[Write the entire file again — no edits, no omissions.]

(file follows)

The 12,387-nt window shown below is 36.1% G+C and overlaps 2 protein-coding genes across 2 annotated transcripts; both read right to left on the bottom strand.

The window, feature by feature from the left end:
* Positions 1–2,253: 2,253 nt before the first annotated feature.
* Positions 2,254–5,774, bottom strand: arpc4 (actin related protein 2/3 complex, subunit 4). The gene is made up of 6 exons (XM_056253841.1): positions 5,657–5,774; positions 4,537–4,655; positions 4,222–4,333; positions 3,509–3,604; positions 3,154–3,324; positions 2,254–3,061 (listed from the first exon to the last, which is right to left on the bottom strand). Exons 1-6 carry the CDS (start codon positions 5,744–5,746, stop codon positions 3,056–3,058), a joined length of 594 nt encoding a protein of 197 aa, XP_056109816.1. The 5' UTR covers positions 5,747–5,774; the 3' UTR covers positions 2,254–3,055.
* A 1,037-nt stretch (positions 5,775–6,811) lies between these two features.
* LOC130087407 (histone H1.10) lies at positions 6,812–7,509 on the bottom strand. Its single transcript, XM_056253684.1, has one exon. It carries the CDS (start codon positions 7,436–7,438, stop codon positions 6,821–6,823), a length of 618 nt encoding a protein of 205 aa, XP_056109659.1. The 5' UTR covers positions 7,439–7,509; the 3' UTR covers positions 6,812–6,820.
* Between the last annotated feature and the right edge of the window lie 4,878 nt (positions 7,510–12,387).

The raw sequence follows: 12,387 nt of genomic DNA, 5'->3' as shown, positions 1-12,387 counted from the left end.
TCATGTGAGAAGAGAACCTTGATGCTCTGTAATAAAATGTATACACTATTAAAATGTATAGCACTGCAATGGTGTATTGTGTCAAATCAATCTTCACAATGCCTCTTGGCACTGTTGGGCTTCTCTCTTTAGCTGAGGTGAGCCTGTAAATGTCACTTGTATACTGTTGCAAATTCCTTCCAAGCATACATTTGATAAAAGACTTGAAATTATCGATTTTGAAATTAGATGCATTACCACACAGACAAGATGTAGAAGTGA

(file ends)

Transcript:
The 12,387-nt window shown below is 36.1% G+C and overlaps 2 protein-coding genes across 2 annotated transcripts; both read right to left on the bottom strand.

The window, feature by feature from the left end:
* Positions 1–2,253: 2,253 nt before the first annotated feature.
* Positions 2,254–5,774, bottom strand: arpc4 (actin related protein 2/3 complex, subunit 4). The gene is made up of 6 exons (XM_056253841.1): positions 5,657–5,774; positions 4,537–4,655; positions 4,222–4,333; positions 3,509–3,604; positions 3,154–3,324; positions 2,254–3,061 (listed from the first exon to the last, which is right to left on the bottom strand). Exons 1-6 carry the CDS (start codon positions 5,744–5,746, stop codon positions 3,056–3,058), a joined length of 594 nt encoding a protein of 197 aa, XP_056109816.1. The 5' UTR covers positions 5,747–5,774; the 3' UTR covers positions 2,254–3,055.
* A 1,037-nt stretch (positions 5,775–6,811) lies between these two features.
* LOC130087407 (histone H1.10) lies at positions 6,812–7,509 on the bottom strand. Its single transcript, XM_056253684.1, has one exon. It carries the CDS (start codon positions 7,436–7,438, stop codon positions 6,821–6,823), a length of 618 nt encoding a protein of 205 aa, XP_056109659.1. The 5' UTR covers positions 7,439–7,509; the 3' UTR covers positions 6,812–6,820.
* Between the last annotated feature and the right edge of the window lie 4,878 nt (positions 7,510–12,387).

The raw sequence follows: 12,387 nt of genomic DNA, 5'->3' as shown, positions 1-12,387 counted from the left end.
TCATGTGAGAAGAGAACCTTGATGCTCTGTAATAAAATGTATACACTATTAAAATGTATAGCACTGCAATGGTGTATTGTGTCAAATCAATCTTCACAATGCCTCTTGGCACTGTTGGGCTTCTCTCTTTAGCTGAGGTGAGCCTGTAAATGTCACTTGTATACTGTTGCAAATTCCTTCCAAGCATACATTTGATAAAAGACTTGAAATTATCGATTTTGAAATTAGATGCATTACCACACAGACAAGATGTAGAAGTGA